“I am Ye, and everyone here knows that I am the leader. You can’t manage me,” the rapper has said at the show. Arrogant? Yes. Narcissistic? Most certainly. (A trait that presumably makes him feel like a kindred spirit with Mr Trump).
But it’s also somewhat telling. In fact, it continues a line of defence that Ye often uses after a moment deemed controversial: the “you can’t box me in” line.
YZY SZN 9🖤 pic.twitter.com/T6wvme7JKu
— Outlander Magazine (@StreetFashion01) October 3, 2022
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It’s a quip designed to make him seem transcendent, above culture, above society. We know Kanye has a God complex. If not all the time, then at least in waves throughout his career: from the ‘Jesus Walks’ video off his debut album, The College Dropout, to his proclamation that “I know God Breathed on” his latest full-length album, Donda.
The problem is that many of his outbursts don’t say anything beneficial. They don’t elevate people around him, quite the opposite. It might set him free, to some extent – make him feel unshackled by whatever he feels the industry, his fans or wider society is pushing him to be. But such actions have only kicked about in the mud, not uplifted us to new planes.
Here’s the kicker – a fact I’d save to the end. I love Kanye. Do I miss the old Kanye? Not really. He’s my most-played artist on Spotify, not just this month but all time; he’s ahead of second-placed Radiohead and Marconi Union (thanks to their Weightless album, I’d recommend him to anyone who needs to concentrate in a loud office).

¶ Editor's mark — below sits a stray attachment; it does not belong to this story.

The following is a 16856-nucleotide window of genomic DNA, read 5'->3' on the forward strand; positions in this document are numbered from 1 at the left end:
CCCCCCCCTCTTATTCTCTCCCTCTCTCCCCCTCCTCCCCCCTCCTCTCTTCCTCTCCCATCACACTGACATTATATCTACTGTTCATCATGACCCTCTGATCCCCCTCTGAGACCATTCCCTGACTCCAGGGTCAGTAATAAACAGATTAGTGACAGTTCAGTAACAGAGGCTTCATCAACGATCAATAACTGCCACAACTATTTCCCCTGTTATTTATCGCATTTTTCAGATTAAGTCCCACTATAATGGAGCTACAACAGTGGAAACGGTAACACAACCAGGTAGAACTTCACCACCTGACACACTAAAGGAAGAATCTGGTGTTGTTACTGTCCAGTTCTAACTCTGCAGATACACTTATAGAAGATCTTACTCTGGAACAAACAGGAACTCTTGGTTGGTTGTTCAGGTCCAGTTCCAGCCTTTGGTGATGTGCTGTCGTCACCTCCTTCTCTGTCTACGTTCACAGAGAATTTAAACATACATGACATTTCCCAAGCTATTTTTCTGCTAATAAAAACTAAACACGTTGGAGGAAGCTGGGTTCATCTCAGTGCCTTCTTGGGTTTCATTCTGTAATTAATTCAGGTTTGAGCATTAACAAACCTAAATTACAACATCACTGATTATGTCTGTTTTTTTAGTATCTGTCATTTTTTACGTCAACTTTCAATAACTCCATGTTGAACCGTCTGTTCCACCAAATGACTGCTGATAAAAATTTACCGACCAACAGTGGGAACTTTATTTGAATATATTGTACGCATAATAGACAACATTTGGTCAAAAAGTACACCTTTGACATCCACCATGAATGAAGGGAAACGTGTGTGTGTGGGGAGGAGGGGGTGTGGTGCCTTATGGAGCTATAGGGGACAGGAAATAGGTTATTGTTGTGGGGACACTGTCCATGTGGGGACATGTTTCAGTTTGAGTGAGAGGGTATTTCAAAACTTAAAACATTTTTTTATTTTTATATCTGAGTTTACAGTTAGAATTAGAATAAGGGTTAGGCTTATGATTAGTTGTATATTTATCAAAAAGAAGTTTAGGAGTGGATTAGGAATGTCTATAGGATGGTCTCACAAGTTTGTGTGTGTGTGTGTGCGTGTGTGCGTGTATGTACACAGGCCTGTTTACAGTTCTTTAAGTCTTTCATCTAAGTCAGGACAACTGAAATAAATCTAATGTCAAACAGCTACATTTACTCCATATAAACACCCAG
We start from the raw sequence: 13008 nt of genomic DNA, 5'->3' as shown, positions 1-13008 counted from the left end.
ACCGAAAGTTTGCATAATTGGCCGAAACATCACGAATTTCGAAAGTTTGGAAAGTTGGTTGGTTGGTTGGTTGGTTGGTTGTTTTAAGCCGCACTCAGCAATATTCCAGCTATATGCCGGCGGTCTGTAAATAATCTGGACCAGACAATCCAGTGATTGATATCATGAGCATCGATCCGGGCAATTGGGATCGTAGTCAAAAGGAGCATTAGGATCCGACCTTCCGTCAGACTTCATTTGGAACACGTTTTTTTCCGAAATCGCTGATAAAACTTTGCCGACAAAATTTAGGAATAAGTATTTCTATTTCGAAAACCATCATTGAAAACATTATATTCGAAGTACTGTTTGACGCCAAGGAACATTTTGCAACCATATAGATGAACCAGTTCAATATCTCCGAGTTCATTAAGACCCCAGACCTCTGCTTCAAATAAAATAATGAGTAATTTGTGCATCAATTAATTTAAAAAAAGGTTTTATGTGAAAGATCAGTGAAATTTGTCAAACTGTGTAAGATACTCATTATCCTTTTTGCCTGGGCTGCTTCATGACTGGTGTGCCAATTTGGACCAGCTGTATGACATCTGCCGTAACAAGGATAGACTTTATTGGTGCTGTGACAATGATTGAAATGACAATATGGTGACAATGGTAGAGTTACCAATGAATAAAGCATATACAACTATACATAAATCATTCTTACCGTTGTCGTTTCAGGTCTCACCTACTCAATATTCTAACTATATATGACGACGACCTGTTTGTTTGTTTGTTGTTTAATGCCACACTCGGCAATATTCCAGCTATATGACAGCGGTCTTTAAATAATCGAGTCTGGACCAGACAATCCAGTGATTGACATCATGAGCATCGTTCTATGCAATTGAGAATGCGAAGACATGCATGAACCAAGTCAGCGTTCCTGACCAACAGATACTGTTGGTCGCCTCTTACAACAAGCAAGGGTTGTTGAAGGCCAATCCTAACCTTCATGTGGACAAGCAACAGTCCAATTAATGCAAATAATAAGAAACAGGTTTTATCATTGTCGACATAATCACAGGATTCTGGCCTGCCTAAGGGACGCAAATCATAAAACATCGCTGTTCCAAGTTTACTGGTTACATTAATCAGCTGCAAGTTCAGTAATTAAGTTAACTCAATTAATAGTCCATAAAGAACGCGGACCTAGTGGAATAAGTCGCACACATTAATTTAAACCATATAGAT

I was in his 0.01% of listeners last year, according to my Spotify Wrapped. Can you separate the artist from the art? I hold my hands up – I certainly have.
Will I continue to listen to him? As said above, save for him killing anyone or somehow pulling his music from all platforms – a stunt I wouldn’t put past him – I’ll probably continue to.
But his latest antic doesn’t offer anything new. It doesn’t add anything to his music, fashion, or art. It doesn’t challenge or excite, stimulate or inspire. It’s bereft of creativity. It’s a stupid logo, with deplorable associations, on a plain T-shirt.
Anyone who watched the three-part documentary on the rapper, Jeen-Yuhs, will know he’s a man who’s hurt. A man who’s reeling from the loss of his doting mother, Donda West, and now, I’m sure, acting out against messy divorce with the mother of his children. But with the platform he has, he should be warier than most of his words and his actions.
That film presented many sides to Kanye – including, I thought, one period of redemption around his 2019 album, Jesus Is King. It was a period of subservience to God, not narcissistic self-importance. I hope the man will return to that frame of mind soon. That’ll surprise us – and elate us – far more than any outlandish act against which we’re now immune.